Written by: Matthew J. Barbour
Edward Lee is among the most notorious horror writers today. His grotesque and sexually explicit imagery continues to define and redefine the splatterpunk genre. Love him or hate him, Lee has been quite prolific penning more than 40 full length novels, including The Bighead, Header, and Flesh Gothic.
The House, published by Necro Publications, is a collection of two of Edward Lee’s most disturbing novellas: The Pig and The House. The Pig was originally released in 1997. It follows a young man named Leonard who once had dreams of writing and directing a masterpiece. Now, he works for the mob directing pornography. Not surprisingly, these porn films are not your run of the mill smut, but instead focus on bestiality, watersports, and torture. Leonard is forced to make these movies in an isolated cabin surrounded by junkie whores. His only means of subsistence is dog food and he is regularly beaten. Things cannot get much worse for Leonard that is until the mob has him film a scene with a pig.
The House, first printed in 2005, picks up the story of The Pig many years later. Rumor has it that the isolated house in the woods was once a spot where the mob disposed of bodies. The truth is much worse. However, journalist Melvin knows none of this when he is sent by his paper to do an article on the supposed “snuff” house. Melvin arrives, with his new stepmother in tow, ready to spend a week up at the cabin. Together, the two of them will embark upon a journey of discovery, horror, and sexual debauchery as the spirits of the house force them to relive the atrocities which occurred there.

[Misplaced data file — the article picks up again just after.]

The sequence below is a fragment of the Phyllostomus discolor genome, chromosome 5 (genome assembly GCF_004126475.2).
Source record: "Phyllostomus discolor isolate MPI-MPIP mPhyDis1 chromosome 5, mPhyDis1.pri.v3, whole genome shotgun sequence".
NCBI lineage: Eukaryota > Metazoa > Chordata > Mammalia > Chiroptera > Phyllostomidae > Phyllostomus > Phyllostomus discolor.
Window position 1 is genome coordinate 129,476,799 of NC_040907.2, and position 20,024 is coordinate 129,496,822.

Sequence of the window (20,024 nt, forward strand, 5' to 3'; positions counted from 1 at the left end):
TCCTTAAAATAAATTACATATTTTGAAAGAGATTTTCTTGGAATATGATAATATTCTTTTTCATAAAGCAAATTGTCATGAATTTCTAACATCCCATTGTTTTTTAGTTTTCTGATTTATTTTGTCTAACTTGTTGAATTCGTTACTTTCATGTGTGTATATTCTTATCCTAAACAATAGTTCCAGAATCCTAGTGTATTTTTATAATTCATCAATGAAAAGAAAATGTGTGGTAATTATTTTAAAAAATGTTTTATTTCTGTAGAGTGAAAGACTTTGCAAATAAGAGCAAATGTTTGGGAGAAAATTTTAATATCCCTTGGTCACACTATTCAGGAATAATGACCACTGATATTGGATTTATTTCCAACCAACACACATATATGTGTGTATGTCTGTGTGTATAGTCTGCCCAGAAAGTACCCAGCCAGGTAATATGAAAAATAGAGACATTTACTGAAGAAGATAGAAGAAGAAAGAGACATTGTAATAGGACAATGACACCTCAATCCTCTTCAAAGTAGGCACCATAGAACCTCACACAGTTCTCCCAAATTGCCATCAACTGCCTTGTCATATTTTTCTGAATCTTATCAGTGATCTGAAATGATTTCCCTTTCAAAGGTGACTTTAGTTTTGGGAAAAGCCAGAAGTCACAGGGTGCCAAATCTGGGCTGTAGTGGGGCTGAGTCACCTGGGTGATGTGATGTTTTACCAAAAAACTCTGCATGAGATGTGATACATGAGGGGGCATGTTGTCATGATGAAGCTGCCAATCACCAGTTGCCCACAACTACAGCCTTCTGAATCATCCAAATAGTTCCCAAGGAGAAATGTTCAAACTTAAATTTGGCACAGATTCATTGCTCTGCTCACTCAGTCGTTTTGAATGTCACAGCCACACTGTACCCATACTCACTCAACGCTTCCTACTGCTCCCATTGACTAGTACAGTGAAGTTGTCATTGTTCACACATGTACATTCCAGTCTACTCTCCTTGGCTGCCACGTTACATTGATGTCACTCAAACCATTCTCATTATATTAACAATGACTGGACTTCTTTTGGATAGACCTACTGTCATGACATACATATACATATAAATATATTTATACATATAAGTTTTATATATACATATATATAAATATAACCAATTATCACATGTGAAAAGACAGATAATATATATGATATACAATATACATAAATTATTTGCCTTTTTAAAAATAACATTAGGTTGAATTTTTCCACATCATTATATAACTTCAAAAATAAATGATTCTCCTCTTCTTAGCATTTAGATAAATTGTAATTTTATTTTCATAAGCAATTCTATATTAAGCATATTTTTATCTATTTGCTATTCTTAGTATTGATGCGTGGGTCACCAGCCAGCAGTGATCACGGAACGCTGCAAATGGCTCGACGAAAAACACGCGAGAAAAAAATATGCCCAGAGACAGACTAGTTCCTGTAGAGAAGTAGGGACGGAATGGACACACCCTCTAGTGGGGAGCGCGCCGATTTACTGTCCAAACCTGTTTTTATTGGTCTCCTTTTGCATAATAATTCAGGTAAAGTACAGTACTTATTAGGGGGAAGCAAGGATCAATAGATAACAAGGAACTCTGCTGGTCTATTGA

The Pig has all of the hallmarks of Edward Lee in the late 1990s when he wrote The Bighead. The only purpose of The Pig is to outdo itself. Lee writes scene after scene of the most vile and vomit inducing sexual acts ever written. Whereas, The House was penned in the era of Gast (aka The Black Train). It is more refined. By the mid-2000s, Lee knows when to hold back and when to come on strong. The House almost seems tame until you get to “Shake-A-Puddin’.”
Then you read “Shake-A-Puddin’.” Even our hero cannot believe what he is witnessing. “Shake-A-Puddin’” is arguably the most disgusting thing Lee has ever written. The reader never sees it coming. However, after reading, it is quite clear that Lee set up the scene in the opening of the novella. Who would have ever thought of using a Hershey Syrup Bottle in that way?
Both tales infuse a level of social justice into the narrative, but this is Edward Lee. Expect to be offended and to laugh when it is most inappropriate. If you love Edward Lee, The House is a must read. Some may even call it a masterpiece, if you can use the word masterpiece to describe such a book.